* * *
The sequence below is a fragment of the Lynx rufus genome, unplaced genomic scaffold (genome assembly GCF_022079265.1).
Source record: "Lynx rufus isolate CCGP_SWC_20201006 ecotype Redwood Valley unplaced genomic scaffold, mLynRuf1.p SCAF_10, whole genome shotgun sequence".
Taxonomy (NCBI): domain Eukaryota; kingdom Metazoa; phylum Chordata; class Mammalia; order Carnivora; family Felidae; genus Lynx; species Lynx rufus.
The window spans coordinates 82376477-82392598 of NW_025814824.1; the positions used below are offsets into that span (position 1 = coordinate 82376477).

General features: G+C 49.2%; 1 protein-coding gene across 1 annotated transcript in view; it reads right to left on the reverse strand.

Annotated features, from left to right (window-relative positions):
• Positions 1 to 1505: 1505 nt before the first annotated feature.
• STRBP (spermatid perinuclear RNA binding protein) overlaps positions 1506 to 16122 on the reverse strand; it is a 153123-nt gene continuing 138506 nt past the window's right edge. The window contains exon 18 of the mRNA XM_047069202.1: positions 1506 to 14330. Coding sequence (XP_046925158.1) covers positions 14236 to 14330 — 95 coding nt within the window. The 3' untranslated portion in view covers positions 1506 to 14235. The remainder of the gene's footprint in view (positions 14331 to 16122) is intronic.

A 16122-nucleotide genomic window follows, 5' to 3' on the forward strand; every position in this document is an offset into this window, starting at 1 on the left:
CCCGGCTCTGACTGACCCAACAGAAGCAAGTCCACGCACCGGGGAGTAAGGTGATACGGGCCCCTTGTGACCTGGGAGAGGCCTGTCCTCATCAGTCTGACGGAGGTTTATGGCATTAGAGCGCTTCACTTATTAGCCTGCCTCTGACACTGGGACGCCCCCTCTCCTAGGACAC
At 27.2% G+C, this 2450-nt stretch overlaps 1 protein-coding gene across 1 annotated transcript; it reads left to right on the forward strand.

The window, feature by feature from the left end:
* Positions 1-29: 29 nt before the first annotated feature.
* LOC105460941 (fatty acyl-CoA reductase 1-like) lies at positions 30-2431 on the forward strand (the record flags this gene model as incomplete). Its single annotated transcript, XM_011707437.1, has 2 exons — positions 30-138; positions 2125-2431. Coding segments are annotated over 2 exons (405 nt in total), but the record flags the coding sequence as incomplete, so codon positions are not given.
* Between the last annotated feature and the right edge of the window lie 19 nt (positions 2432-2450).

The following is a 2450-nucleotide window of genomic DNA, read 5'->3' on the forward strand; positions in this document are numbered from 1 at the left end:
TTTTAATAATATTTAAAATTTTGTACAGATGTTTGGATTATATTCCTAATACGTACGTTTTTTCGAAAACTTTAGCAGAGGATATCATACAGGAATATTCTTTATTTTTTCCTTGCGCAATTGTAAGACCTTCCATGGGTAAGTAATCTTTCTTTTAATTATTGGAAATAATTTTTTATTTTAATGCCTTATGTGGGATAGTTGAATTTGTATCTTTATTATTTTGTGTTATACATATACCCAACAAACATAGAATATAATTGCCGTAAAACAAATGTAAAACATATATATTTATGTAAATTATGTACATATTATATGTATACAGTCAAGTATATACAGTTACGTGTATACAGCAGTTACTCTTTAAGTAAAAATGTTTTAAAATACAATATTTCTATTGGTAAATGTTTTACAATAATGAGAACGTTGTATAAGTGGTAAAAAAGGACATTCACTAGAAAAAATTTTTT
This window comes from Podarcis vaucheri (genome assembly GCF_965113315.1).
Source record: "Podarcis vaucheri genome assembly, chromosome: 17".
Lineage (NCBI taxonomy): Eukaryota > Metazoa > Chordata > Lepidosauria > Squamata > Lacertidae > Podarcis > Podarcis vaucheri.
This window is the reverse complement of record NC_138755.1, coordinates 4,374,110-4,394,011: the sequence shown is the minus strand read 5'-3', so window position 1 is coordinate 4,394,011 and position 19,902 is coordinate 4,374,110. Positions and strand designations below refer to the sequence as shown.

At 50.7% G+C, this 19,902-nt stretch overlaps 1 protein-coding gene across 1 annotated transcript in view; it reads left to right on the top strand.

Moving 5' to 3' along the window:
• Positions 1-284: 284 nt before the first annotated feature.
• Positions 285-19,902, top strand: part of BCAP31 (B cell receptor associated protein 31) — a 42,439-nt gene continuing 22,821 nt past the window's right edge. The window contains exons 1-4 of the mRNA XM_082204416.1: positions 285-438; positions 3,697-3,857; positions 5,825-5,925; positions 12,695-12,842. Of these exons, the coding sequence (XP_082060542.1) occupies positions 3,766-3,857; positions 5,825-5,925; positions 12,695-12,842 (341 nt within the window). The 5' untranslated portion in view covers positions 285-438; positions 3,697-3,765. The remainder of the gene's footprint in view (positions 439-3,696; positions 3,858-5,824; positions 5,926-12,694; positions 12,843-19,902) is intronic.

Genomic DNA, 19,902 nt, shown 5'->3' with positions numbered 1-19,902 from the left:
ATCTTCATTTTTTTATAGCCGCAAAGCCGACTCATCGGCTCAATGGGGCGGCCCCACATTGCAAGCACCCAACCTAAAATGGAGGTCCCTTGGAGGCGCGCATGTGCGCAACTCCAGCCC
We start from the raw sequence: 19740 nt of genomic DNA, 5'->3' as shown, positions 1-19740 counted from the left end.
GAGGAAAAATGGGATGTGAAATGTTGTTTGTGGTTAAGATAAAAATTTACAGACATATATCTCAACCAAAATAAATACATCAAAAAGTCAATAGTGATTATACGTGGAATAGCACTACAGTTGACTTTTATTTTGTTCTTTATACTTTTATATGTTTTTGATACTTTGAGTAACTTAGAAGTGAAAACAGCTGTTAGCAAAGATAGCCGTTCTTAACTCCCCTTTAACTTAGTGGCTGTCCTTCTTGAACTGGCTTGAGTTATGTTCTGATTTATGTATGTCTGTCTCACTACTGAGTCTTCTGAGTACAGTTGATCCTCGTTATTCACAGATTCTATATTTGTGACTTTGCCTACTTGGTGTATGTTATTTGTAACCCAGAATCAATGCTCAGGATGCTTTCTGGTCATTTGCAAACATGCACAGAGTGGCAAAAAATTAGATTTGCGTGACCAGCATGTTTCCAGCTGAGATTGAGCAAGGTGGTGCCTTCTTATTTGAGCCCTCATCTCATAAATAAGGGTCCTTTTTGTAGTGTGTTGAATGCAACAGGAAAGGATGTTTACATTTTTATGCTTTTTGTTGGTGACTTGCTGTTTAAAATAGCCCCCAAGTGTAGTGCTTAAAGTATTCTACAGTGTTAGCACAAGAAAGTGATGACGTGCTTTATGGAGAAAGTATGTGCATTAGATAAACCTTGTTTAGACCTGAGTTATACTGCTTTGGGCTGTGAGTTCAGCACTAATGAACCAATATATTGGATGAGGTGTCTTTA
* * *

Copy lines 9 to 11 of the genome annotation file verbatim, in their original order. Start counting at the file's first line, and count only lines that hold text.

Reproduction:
A 16122-nucleotide genomic window follows, 5' to 3' on the forward strand; every position in this document is an offset into this window, starting at 1 on the left:
CCCGGCTCTGACTGACCCAACAGAAGCAAGTCCACGCACCGGGGAGTAAGGTGATACGGGCCCCTTGTGACCTGGGAGAGGCCTGTCCTCATCAGTCTGACGGAGGTTTATGGCATTAGAGCGCTTCACTTATTAGCCTGCCTCTGACACTGGGACGCCCCCTCTCCTAGGACAC
At 27.2% G+C, this 2450-nt stretch overlaps 1 protein-coding gene across 1 annotated transcript; it reads left to right on the forward strand.